In her native country of Cuba, 41-year-old Dr. Doreinis Torres Martinez possessed only two sets of clothing and a single pair of shoes. Despite limited access to food, she found great joy in life and a transformative opportunity: the chance to pursue higher education at no cost. Reflecting on her decision to study medicine, she explains, "I chose medicine because I desired to assist others and provide as much healing as I could."
Dr. Torres Martinez's pursuit of excellence came as no surprise to those who know her. As the only child of her parents, she never had to disclose her test scores at home, as nothing less than a perfect score was acceptable. Her father, an accountant who also trained as a chef, and her mother, a clerk, still reside in Cuba today. "They always encouraged me to study and strive for progress, as they wanted to spare me the poverty and hardship they experienced," she says of her parents.
At 22 , destiny brought Torres Martinez and Aryeh Yanai together. Yanai, an Israeli gentleman 19 years her senior, visited Cuba and their love story unfolded across three years, predominantly through phone conversations. Reflecting on those years, she reveals: "It became clear to me that I had no future in Cuba. My aspirations as a physician seemed unattainable there. At the age of 25, without my parents' awareness, I orchestrated my escape to Israel. Deep down, I knew that if I had confided in them, they wouldn't have allowed me to leave everything behind and embark on this journey."
Departing from the confines of the communist nation proved to be an arduous endeavor. Recalling the treacherous ordeal, Dr. Torres Martinez discloses, "I had to strike a precarious deal with smugglers who waited for me and a small group of people under the cloak of night. In my mind, I pictured a luxurious yacht, anticipating a brief wait until reaching our first destination – the United States. However, my reality turned into a harrowing voyage that spanned four agonizing days across the sea, with no food. All the while, I grappled with a deep-seated fear, knowing full well that I lacked even the most basic swimming skills."
As the fourth day dawned, she finally reached the shores of the United States. "We were ushered into a facility resembling a makeshift detention center, where we were questioned by the authorities," Dr. Torres Martinez says. "I can't even express the magnitude of what I endured to reach this land. Since departing from Cuba, I have never returned. My parents may come and go, but my path lies elsewhere."
In Israel, a fresh chapter unfolded as she embarked on a new odyssey: embracing Judaism and decided on motherhood. After years of arduous treatments, the precious fruits of her labor arrived in the form of twins, Ana'el and Nathaniel, both now 10 years old. "Two years after their birth, just as I found peace in motherhood, my husband confronted a medical crisis that rattled our lives. It became evident that I had to take up the mantle and contribute to the family's well-being," she says.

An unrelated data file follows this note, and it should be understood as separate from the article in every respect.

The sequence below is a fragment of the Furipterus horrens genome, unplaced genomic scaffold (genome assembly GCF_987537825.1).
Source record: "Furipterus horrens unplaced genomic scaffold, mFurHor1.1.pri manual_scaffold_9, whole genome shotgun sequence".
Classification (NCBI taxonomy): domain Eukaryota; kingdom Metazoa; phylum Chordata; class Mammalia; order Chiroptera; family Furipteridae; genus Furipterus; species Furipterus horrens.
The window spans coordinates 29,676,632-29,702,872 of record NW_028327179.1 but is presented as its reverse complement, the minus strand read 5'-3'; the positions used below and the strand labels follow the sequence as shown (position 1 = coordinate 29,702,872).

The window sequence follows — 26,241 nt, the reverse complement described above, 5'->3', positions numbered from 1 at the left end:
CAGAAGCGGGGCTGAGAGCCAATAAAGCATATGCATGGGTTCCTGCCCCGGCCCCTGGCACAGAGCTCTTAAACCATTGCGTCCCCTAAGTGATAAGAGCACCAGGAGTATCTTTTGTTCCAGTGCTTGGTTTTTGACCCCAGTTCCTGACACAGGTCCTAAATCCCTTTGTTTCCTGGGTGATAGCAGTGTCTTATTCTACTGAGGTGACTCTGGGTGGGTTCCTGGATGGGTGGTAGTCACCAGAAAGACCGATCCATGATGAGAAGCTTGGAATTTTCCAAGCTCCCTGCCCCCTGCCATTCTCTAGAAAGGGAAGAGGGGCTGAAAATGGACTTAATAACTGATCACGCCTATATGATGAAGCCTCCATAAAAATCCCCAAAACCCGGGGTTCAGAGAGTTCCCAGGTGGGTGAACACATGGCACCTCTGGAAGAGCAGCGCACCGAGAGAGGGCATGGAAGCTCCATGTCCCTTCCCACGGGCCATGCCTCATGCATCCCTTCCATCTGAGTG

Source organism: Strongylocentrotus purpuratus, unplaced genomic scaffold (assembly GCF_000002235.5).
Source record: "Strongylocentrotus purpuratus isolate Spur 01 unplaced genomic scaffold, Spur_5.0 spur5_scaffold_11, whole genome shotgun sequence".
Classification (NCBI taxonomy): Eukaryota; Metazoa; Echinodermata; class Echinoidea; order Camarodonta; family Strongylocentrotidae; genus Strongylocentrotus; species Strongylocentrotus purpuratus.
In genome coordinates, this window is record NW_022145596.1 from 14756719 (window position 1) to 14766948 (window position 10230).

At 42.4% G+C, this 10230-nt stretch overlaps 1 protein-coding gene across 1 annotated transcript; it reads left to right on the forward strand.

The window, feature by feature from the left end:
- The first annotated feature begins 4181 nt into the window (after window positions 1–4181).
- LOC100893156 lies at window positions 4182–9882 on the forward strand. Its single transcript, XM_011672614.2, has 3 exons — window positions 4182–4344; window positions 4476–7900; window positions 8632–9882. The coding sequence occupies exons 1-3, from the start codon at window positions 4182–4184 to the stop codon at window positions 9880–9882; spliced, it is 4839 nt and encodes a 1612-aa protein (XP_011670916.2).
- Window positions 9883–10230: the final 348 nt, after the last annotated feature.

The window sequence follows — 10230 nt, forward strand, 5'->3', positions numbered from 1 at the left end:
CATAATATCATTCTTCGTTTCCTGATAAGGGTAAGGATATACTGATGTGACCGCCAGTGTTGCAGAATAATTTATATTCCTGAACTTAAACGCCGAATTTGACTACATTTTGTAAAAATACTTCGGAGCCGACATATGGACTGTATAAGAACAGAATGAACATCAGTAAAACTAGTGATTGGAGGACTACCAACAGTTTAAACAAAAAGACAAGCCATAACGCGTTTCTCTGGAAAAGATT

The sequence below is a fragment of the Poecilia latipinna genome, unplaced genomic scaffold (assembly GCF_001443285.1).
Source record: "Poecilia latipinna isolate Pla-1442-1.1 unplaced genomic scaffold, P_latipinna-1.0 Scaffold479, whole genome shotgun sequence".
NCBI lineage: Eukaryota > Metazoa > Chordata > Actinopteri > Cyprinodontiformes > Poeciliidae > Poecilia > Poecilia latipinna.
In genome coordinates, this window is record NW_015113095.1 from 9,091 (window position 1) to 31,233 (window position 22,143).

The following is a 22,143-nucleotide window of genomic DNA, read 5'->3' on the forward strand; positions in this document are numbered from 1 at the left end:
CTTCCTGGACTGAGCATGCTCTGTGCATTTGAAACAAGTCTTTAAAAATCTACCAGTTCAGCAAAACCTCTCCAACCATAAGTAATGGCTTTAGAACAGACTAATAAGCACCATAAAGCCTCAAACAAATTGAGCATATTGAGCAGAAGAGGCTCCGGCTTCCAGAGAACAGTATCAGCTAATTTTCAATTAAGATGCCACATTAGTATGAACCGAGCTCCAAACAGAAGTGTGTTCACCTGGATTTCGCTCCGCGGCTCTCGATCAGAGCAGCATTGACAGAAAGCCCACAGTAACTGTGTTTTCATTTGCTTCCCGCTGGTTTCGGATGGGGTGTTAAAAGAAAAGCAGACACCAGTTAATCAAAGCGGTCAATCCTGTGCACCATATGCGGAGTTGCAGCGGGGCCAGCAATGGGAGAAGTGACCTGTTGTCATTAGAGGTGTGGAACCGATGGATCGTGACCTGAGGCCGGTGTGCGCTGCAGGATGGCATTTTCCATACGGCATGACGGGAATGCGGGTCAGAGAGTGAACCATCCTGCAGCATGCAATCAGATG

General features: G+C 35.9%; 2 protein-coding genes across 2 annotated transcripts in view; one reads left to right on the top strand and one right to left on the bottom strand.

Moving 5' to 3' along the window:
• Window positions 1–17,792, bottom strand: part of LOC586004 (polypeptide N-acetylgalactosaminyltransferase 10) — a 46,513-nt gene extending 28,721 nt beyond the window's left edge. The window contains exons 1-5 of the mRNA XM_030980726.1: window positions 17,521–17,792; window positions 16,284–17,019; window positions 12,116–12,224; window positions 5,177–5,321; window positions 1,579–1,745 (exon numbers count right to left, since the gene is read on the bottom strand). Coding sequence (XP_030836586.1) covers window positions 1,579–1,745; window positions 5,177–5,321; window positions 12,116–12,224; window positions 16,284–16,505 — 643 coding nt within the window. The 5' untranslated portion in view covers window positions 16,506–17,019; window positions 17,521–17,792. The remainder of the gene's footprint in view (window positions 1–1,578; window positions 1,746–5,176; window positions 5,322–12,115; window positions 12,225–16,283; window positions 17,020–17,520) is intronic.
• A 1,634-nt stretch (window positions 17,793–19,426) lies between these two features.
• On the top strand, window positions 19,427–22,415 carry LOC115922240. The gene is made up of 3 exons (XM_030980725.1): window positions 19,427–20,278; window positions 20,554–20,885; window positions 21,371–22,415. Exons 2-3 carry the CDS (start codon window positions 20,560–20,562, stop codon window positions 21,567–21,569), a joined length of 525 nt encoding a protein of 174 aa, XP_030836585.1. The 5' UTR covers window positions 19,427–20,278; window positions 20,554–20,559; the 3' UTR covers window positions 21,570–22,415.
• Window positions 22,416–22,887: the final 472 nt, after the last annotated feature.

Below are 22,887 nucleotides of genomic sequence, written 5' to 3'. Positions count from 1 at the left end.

For a period of two months, she diligently toiled in housekeeping, discreetly concealing her true identity as a doctor from her employers. Recounting a pivotal encounter, she shares, "It was during this time that one of my employers shared with me her daughter's pursuit of a medical career. In a moment of revelation, I disclosed my own background."
"Though initially skeptical, she refused to let me give up my aspirations, urging me to rekindle my passion in the field. She urged me to undertake the national medical examination, acquainted me with its intricacies and requirements, and even facilitated my enrollment in a Hebrew language course. Her unwavering support truly paved the path for my return to medicine, according to the doctor.
"I dedicated myself wholeheartedly to making this dream a reality: juggling the responsibilities of raising twins, managing the household, all while steadfastly pursuing my studies. I can proudly affirm that today that I embrace the essence of my motto, which emphasizes that – above all – I am a human being before I am a doctor. This is precisely what I envisioned – to provide care and support to patients on a personal level, to connect with them eye to eye, and to ensure they find solace in knowing they have someone to confide in," she said.
Today, Torres Martinez is a specialist in family and pediatric medicine and manages the Lev Shoham General Clinic near her home in Beit Arif. A few years ago, the person who had encouraged her to pursue her dreams visited her clinic.
"She had no idea she would meet me, and the excitement was overwhelming. I thanked her for everything and told her that she holds a special place in my thoughts every single day. I truly believe that God brought her into my life," the doctor concluded.